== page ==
In all the ways I'm lucky...those are the ways that people with leukemia, lymphoma and blood cancers are NOT lucky. Their medications, if they even work on them, are not available as a cheap generic at Target. Chemotherapy SUCKS. Doctors don't know how to stop what they have...and for them, that's a matter of life and death, not a matter of "Gee, popping this pill is really annoying."

I decided that I wanted to try and help cancer patients because of my own experience with an autoimmune disease. I decided on the Leukemia and the Lymphoma Society because of my brother, and our scare that he might very well have lymphoma.

If I can raise a little money and the slightest bit of awareness for LLS by agreeing to run 26.2 miles, I consider it an easy bargain.

Saturday, September 25, 2010

Tom, Jerry, and Alicia Run In Circles In Your Living Room

I was never a great fan of Tom and Jerry when I was a kid. I like cats more than I like mice, frankly, and I always thought it quite unfair that Tom worked very hard but never got to eat Jerry. Jerry was obnoxious. I forgave Road Runner, for instance, for not ever being eaten by Wile E. Coyote because while coyotes are pretty neat and I admired Wile E.'s determination, road runners are awesome. Plus Road Runner wasn't a little twit. He was just crazy prescient. The Force is with Road Runner, dude.

It was therefore rather odd that I had a lengthy Tom and Jerry flashback while running today. You know how the scenery in those cartoons just loops and loops and you see the same lamp flashing past you a dozen times in twenty seconds? I was pretty sure I'd looped that yard with the swing set in it five or six times already. And also I was seeing so much of this particular backyard barbecue that I was starting to feel slighted that I wasn't invited.

I was pretty certain I was running in circles.

Sometimes I do this on purpose. When I am doing a daily short run and don't feel like going out too far, I run around my block (reversing directions every loop to keep from putting too much turning strain on one leg--I don't know if this is actually doing me any good but it seems to make sense.) My block is just short of a mile (.88--I checked) so this is a good distance to run in circles around for a pretty short run. I just run around for between twenty and forty minutes.

Today I was not doing this on purpose. I was also, sadly, not running around my block.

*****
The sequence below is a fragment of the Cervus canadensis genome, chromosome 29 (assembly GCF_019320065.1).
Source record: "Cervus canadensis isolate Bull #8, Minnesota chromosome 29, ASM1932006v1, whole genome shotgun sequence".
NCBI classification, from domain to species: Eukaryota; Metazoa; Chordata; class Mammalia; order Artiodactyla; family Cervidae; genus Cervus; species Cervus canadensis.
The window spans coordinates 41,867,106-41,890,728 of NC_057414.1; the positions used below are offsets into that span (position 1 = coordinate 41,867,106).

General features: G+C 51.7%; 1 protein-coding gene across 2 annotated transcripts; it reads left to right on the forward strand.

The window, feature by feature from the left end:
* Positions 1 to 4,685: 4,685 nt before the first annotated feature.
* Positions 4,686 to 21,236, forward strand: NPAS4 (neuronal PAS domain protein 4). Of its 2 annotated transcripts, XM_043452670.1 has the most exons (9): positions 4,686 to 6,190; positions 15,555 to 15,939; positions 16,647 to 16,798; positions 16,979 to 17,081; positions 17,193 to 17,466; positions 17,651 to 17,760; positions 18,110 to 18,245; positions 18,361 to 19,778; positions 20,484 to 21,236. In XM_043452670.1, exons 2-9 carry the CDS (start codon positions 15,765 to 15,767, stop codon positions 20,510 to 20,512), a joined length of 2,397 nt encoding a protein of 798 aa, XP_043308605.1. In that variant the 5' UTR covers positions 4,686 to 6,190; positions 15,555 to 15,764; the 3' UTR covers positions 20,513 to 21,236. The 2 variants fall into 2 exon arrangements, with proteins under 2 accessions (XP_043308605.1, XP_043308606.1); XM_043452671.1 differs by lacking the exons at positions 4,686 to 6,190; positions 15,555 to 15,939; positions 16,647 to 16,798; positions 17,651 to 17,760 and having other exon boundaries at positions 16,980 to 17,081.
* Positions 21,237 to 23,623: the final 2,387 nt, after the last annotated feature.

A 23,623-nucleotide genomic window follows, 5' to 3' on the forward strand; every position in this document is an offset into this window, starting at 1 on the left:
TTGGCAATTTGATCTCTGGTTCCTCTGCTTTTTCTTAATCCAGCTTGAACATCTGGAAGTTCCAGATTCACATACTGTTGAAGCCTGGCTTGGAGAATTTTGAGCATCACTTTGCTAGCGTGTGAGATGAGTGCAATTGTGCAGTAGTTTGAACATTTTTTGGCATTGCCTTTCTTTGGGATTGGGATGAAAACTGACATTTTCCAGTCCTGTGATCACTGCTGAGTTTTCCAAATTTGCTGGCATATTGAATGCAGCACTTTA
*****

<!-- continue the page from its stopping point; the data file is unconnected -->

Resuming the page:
I did my first longerish run today. It would not be accurate to call it a true long run, as I went just shy of five miles, and I only ran for an hour (well. Fifty minutes. I had a five minute warm up walk and a five minute cool down walk). I'm still fifteen weeks out from Disney. When I do long runs on my own rather than with my TNT group, I usually do them by time-on-feet rather than distance. I'm a little behind. According to my schedule I should've run for an hour and fifteen minutes today (or, well...and hour and five of intervals plus five minutes cool down and warm up) but as I signed up kind of late, I didn't think it was a good idea to jump my time that far this week. I'm not that worried about it--it'll even out somewhere.

I almost didn't go out. It was supposed to be hot (for late September) and tomorrow is going to be cool, but I also have plans for tomorrow early afternoon and I knew if I didn't get my run in first thing in the morning (which I could be better about...) I wasn't likely to get it in later. I therefore suited up and went out anyway. I was pretty sure the heat was going to be my biggest problem.

It wasn't. I was in the shade most of the time, it wasn't too humid yet, and there was a good breeze. Yes, I sweated through my hat (gross.) Yes, I looked like I'd worn my tek shirt in the shower. But I wasn't too hot.

Nope. I was lost!

HOW I managed to get lost running where I was--in the residential neighborhoods nearby--is a testament to my legendarily poor sense of direction. Usually when I am going to run in that neighborhood, I just pick a direction, run for half the time I need to run for, then turn around and run back exactly the way I came. This won't work for longer runs, because the residential is actually not that big (it's super-densely filled--no green spaces here except lawns, lawns, lawns--but not big.) So to get the sort of distance I knew I needed, I sort of had to run around in squiggles.

While doing those squiggles, I got disoriented.

I can get lost in a paper bag. If you tell me "It's very simple. Just go straight out my front door to the intersection of sixth and Main, and then turn left onto Main and then walk down Main for two blocks" I will STILL get lost and somehow manage to make two rights (that makes a left...right?) and end up in another town entirely, if not in another state. I am usually pretty calm about getting lost. It happens so often that the novelty has sort of worn off.

I was not calm about the idea of getting lost on this run. I was thirsty (I had not brought my water belt with me, mostly because I can't recall where it is at the moment--I've moved since I last used it.) Nature was calling. I wanted to be at my doorstep when my time was up, not walking around swearing and having to ask strangers "Can you tell me how to get to Shop Rite from here?" (I live right next to ours.) God only knows what they would've thought about the sweaty, sorta pudgy woman dressed like a total dork (my running outfits do not define chic, I fear) asking where Shop Rite is.